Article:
At odds with the Holy Inquisition, the religious and judicial system of the Roman Catholic Church in Europe in the Middle Ages, the couple was transported in restraints to Mexico City with Franciscan supply wagons (a six month journey), where they were placed in separate cells. Within the month, their two trials began, separately but concurrently. The former governor died on September 16, 1664, his case unresolved. Doña Teresa faced a total of 41 counts (her husband had faced 257 counts). The charges revealed the religious and political turmoil of the state in the years preceding the Pueblo Revolt. With unidentified citizens and servants in Santa Fe as sources, accusations against her had been collected by Fray Alonso de Posada, commissary of the Holy Office in the province of New Mexico, between 1661 and 1662. The charges ranged from not saying grace at meals, giving her husband “powders” to enchant him, placing onion peels on the soles of her feet, skipping mass, and reading from a book written in a foreign language.

On October 26, 1663, Doña Teresa was at last read the charges against her—but the accusers’ names were withheld. Between October 27 and November 26, 1663, Doña Teresa offered her reply to the charges. She explained that she and her husband, in fact, made no special act of bathing on Fridays, that the cap she had given her husband on Good Friday was in anticipation of their receiving guests, and that she put onions on her feet to cure her corns. The book she had been reading, she explained, was written in Italian, her maiden tongue, which she hoped not to forget. She also recited from memory the Ten Commandments and other prayers. After her initial testimony, Doña Teresa requested and received permission to submit to the Inquisitors a written statement, apparently to augment her testimony. This frankly-written document, seven pages (front and back), in which she opines about the names of those who accused her and the reasons they might have done so, contains discrediting (and sometimes scathing) assaults on the individuals—and perceived enemies—of her social and political life in the capital of Santa Fe at the time.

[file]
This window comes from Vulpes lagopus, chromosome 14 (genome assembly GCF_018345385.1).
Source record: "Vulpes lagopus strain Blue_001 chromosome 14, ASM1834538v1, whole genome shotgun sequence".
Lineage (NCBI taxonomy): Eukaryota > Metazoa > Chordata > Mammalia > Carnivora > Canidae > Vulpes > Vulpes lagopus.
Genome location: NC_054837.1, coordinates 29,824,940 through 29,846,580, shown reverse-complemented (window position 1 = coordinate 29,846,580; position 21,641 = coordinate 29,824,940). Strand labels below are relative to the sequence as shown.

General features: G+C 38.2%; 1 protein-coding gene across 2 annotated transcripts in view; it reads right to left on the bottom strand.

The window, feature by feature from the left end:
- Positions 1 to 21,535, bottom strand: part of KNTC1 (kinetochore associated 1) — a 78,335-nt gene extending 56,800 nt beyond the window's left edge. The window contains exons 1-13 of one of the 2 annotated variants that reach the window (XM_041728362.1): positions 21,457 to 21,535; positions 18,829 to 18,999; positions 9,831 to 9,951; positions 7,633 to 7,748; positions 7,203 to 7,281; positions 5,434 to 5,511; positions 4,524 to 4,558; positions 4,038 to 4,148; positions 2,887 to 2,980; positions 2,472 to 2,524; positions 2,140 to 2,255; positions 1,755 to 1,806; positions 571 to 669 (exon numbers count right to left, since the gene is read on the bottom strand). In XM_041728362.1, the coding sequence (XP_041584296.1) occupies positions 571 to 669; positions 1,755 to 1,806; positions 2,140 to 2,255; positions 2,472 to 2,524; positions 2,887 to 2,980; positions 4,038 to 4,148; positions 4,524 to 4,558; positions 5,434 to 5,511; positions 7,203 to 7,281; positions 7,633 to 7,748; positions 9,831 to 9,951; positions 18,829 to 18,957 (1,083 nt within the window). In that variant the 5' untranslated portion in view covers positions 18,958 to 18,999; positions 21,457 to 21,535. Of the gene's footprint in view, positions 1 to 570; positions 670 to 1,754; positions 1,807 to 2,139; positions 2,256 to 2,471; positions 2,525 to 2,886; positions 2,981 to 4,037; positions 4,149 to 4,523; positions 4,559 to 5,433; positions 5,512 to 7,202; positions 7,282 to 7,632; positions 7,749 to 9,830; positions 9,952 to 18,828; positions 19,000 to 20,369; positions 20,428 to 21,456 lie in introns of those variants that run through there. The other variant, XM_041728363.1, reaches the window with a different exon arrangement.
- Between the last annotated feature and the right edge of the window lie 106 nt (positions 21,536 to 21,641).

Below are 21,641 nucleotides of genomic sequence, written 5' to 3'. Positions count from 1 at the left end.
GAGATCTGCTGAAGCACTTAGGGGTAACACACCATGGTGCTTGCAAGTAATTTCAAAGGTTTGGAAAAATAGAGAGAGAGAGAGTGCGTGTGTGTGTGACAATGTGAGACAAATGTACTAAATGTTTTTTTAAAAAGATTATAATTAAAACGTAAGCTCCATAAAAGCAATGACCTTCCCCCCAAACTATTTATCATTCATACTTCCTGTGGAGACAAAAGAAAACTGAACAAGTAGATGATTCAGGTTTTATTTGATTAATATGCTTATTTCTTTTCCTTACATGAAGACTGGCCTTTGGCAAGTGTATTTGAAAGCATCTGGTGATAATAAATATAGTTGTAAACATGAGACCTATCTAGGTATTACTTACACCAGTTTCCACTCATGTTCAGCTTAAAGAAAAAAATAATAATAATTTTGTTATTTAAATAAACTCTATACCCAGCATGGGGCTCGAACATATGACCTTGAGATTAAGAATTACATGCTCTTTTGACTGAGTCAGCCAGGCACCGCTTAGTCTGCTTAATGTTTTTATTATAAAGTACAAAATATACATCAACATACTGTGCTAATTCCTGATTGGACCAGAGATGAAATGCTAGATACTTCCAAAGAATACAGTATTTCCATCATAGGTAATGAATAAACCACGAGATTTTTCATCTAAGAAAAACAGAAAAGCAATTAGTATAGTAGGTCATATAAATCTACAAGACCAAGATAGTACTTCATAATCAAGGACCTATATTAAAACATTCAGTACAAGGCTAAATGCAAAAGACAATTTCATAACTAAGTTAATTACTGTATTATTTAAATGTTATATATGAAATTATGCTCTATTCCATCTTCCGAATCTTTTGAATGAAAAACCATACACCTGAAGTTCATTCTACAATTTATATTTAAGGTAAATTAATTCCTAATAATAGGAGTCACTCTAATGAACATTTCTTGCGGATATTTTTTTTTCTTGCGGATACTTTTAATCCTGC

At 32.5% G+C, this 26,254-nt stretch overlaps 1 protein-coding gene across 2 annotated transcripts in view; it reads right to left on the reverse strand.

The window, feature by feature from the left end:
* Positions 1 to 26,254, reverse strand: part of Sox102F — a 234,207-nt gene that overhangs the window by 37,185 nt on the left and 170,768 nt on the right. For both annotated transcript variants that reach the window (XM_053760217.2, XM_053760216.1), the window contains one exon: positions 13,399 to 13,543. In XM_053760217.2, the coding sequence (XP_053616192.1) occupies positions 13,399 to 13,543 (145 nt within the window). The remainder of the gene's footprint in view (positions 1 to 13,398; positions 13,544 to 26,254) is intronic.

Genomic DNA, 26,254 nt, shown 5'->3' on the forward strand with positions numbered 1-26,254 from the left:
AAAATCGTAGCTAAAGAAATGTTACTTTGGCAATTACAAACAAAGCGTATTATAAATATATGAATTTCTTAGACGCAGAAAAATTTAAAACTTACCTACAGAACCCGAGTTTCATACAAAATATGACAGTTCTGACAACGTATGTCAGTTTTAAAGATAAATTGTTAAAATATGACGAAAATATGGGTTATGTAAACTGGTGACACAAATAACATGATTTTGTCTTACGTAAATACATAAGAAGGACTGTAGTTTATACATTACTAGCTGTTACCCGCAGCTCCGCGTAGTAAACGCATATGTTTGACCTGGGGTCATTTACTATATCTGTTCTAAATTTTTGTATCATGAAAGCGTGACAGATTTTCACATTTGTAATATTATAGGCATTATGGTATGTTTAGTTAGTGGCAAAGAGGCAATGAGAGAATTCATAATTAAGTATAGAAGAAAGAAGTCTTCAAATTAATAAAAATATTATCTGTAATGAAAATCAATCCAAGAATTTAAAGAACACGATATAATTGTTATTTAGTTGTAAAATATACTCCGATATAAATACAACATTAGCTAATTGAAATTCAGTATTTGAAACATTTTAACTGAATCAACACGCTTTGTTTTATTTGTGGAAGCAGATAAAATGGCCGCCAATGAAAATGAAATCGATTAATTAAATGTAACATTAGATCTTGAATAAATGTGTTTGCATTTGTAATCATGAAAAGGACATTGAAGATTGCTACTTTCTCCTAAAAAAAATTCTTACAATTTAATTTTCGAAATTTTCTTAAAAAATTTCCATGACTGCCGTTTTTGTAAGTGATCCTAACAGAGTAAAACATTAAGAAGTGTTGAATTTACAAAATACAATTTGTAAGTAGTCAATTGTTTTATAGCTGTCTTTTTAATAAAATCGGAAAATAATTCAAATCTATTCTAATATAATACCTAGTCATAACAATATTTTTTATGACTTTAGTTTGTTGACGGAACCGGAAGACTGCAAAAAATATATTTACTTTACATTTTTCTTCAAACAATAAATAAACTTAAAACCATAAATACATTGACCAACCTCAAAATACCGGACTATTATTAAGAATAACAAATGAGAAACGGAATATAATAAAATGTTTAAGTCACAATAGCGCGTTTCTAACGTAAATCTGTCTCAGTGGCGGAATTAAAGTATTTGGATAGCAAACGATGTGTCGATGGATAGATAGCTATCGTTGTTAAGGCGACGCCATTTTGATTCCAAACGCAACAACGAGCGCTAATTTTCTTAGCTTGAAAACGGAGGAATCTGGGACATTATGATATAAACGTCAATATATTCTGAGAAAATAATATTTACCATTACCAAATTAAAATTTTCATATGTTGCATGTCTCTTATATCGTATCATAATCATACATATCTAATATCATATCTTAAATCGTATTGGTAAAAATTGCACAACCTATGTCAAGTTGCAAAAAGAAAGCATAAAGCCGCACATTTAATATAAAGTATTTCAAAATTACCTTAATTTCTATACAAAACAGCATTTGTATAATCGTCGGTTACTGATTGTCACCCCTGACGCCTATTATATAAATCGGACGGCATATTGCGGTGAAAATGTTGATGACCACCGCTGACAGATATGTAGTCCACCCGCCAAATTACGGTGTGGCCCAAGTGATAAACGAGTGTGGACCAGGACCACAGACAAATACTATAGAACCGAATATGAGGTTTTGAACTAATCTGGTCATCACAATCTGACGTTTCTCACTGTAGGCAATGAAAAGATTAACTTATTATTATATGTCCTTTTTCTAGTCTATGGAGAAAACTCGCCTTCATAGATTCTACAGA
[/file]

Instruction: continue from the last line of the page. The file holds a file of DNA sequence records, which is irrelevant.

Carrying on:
As France V. Scholes wrote in the New Mexico Historical Review in 1940, “In direct and brutal fashion, she laid bare the details of life and society in New Mexico, local jealousies and petty crime, the carousing activities of numerous citizens and their marital infidelities. She realized that the direct eye-witness evidence had undoubtedly been given by her household servants, and she wrote long blasts against them, describing their thieving activities, their quarrels and fist-fights, and their inveterate habit of sneaking out at night to carouse with undesirable citizens.”

The charges against Doña Teresa were suspended on December 19, 1664, largely because of the lack of credible eyewitness testimony and her well-documented defense, which today serves as a valuable recording of life and society in colonial Santa Fe.


Aragon, Ray John de. Hidden History of Spanish New Mexico. Charleston, SC: The History Press, 2012.

Flint, Richard and Shirley Cushing Flint. “Bernardo López de Mendizábal.”, accessed September 4, 2016.

García, José. “Colonial Governors 1656-1661.” La Herencia, Spring 2009.

Giles, Mary E., Ed. Women in the Inquisition. Baltimore, MD: The Johns Hopkins University Press, 1999. Gonzáles, Gerald T. E., and Frances Levine. “In Her Own Voice: Doña Teresa de Aguilera y Roche and Intrigue in the Palace of the Governors, 1659-1662.” In All Trails Lead to Santa Fe. Santa Fe: Sunstone Press, 2010.

Gutiérrez, Ramón A and Thomas A. Foster, Ed. “Doña Teresa de Aguilera y Roche before the Inquisition.” In Women in Early America. New York: New York University Press, 2015.

Magdalena, Coll, Heather Bamford, Heather McMichael, John H.R. Polt. “Doña Teresa de Aguilera y Roche ante la Inquisición (1664).” Research Center for Romance Studies, University of California, Berkeley, January 25, 2010. .

Scholes, France V. “Troublous Times in New Mexico 1659-1670.” New Mexico
Historical Review, Volume 15, Issue 4, October 1, 1940.

Levine, Francis. Doña Teresa Confronts the Spanish Inquisition: A Seventeenth Century New Mexico Drama. University of Oklahoma Press, 2016.

Learn more about Doña Teresa de Aguilera y Roche and our resources for educators on the New Mexico Historic Women Marker Program curriculum page.